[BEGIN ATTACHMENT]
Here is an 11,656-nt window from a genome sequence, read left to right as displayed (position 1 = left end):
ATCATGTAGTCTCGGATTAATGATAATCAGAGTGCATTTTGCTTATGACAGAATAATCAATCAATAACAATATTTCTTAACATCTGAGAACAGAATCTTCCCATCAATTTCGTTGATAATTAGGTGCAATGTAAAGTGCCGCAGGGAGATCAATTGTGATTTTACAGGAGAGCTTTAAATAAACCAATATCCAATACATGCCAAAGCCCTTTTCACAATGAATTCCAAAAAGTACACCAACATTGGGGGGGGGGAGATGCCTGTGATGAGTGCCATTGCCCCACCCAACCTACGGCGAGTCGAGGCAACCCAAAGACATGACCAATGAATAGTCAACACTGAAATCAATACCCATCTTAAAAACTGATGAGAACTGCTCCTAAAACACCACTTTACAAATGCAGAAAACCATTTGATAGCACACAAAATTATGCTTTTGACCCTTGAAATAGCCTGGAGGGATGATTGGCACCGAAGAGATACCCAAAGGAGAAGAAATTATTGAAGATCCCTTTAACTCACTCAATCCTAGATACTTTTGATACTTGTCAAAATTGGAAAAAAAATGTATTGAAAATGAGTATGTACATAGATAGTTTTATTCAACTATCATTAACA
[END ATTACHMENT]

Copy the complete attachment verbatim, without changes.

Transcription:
Here is an 11,656-nt window from a genome sequence, read left to right as displayed (position 1 = left end):
ATCATGTAGTCTCGGATTAATGATAATCAGAGTGCATTTTGCTTATGACAGAATAATCAATCAATAACAATATTTCTTAACATCTGAGAACAGAATCTTCCCATCAATTTCGTTGATAATTAGGTGCAATGTAAAGTGCCGCAGGGAGATCAATTGTGATTTTACAGGAGAGCTTTAAATAAACCAATATCCAATACATGCCAAAGCCCTTTTCACAATGAATTCCAAAAAGTACACCAACATTGGGGGGGGGGAGATGCCTGTGATGAGTGCCATTGCCCCACCCAACCTACGGCGAGTCGAGGCAACCCAAAGACATGACCAATGAATAGTCAACACTGAAATCAATACCCATCTTAAAAACTGATGAGAACTGCTCCTAAAACACCACTTTACAAATGCAGAAAACCATTTGATAGCACACAAAATTATGCTTTTGACCCTTGAAATAGCCTGGAGGGATGATTGGCACCGAAGAGATACCCAAAGGAGAAGAAATTATTGAAGATCCCTTTAACTCACTCAATCCTAGATACTTTTGATACTTGTCAAAATTGGAAAAAAAATGTATTGAAAATGAGTATGTACATAGATAGTTTTATTCAACTATCATTAACA